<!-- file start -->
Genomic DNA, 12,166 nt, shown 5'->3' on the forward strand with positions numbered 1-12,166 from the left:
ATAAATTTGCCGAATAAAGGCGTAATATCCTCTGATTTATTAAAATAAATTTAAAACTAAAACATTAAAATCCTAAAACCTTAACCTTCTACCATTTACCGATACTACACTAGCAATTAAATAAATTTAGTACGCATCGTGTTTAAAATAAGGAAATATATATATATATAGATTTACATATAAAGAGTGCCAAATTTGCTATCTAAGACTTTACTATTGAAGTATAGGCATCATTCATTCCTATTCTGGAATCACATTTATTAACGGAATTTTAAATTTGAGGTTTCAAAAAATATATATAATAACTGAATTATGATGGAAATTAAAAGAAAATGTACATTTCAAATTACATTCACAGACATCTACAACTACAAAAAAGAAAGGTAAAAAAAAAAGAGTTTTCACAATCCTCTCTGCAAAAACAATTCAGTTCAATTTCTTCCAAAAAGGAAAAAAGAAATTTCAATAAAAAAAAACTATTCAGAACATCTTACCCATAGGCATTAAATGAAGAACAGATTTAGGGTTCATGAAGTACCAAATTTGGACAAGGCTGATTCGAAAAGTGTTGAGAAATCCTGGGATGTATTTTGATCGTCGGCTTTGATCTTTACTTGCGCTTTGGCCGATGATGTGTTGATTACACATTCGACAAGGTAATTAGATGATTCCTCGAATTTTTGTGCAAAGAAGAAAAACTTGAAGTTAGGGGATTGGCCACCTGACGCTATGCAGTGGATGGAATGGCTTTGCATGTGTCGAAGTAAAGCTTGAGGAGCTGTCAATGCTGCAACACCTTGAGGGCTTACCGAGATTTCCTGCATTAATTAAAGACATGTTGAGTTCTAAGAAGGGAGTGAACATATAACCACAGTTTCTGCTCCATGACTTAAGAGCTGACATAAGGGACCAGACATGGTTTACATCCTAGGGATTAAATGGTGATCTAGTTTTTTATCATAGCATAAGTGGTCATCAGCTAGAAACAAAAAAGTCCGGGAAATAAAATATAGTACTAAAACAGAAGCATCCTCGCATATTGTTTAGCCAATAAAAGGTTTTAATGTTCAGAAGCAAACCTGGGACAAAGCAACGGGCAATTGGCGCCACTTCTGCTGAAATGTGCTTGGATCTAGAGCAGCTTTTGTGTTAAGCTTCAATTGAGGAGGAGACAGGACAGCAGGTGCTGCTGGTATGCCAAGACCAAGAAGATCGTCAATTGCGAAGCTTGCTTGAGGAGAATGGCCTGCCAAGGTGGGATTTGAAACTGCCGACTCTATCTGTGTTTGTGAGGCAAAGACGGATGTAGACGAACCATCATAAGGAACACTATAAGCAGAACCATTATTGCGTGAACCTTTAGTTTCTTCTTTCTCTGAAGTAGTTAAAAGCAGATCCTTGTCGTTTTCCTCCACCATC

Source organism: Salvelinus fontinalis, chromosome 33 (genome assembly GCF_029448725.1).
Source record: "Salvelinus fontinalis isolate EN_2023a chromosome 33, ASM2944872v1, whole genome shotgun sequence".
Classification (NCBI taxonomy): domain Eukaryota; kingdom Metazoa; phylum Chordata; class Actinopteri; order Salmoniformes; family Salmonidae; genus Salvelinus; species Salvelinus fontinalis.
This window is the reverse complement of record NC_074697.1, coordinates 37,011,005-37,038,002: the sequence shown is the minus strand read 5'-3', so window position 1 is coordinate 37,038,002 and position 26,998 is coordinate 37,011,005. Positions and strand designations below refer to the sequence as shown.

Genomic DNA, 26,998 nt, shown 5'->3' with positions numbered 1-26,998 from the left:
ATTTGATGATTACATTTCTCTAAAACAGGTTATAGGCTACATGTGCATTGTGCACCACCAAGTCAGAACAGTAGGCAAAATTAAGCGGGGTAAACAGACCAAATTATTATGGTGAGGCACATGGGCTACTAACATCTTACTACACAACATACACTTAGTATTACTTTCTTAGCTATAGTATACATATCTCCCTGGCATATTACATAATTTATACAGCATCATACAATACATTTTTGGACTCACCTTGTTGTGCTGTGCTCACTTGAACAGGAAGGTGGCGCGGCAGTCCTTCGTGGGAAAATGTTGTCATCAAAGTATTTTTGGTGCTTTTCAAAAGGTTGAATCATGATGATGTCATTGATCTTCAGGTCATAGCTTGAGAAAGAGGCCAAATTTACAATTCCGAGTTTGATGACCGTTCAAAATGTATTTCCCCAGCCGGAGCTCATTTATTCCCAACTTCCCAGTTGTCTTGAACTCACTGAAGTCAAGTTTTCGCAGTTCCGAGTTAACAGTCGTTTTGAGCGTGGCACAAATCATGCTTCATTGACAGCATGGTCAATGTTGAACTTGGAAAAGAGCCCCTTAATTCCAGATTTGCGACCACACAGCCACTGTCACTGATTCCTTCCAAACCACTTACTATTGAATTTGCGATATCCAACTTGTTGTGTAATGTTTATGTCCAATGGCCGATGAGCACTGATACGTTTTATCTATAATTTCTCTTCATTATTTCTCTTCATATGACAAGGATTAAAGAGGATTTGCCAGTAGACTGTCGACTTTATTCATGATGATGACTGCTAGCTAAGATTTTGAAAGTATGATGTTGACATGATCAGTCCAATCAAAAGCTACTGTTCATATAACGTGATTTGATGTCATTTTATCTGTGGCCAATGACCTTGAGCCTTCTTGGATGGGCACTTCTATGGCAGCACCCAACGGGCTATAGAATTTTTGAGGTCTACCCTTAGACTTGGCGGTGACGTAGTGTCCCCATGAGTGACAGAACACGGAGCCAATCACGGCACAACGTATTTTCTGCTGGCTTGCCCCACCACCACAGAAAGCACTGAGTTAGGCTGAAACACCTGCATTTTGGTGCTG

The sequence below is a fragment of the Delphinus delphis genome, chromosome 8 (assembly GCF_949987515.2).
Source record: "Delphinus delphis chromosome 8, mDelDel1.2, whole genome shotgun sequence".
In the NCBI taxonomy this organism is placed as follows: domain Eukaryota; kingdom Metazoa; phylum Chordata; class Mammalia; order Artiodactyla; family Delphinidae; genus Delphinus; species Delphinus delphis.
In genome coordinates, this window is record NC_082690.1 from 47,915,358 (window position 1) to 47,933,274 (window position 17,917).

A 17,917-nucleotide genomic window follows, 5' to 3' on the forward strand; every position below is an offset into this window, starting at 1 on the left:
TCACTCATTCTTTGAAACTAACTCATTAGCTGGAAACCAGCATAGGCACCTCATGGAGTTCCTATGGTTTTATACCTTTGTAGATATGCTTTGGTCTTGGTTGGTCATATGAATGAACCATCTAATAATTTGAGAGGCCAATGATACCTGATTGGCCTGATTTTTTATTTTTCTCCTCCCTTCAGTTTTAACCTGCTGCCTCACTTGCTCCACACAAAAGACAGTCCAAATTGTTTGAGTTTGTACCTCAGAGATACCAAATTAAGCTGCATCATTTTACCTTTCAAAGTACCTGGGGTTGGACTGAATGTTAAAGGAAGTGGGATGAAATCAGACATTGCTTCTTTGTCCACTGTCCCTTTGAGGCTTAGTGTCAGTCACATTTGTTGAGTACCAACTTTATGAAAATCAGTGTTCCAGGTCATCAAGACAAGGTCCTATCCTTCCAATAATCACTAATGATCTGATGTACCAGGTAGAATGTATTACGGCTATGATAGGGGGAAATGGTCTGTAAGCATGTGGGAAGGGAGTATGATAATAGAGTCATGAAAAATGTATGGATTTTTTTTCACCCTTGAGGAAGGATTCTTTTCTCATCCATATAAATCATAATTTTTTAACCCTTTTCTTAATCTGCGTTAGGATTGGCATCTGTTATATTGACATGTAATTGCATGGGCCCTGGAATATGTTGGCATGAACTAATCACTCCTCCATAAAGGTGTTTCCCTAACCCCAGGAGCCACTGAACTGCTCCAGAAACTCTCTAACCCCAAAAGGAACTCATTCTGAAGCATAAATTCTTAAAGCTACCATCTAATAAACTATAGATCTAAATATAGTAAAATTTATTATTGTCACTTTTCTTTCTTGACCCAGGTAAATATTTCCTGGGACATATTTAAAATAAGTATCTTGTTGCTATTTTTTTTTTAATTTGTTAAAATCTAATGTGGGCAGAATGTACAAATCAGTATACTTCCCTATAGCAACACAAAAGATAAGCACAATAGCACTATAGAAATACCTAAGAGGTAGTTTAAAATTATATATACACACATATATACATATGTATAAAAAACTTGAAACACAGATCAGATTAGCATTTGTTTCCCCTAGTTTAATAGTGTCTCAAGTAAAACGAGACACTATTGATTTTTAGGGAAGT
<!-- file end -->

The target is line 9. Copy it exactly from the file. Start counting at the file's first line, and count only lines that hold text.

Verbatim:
The sequence below is a fragment of the Delphinus delphis genome, chromosome 8 (assembly GCF_949987515.2).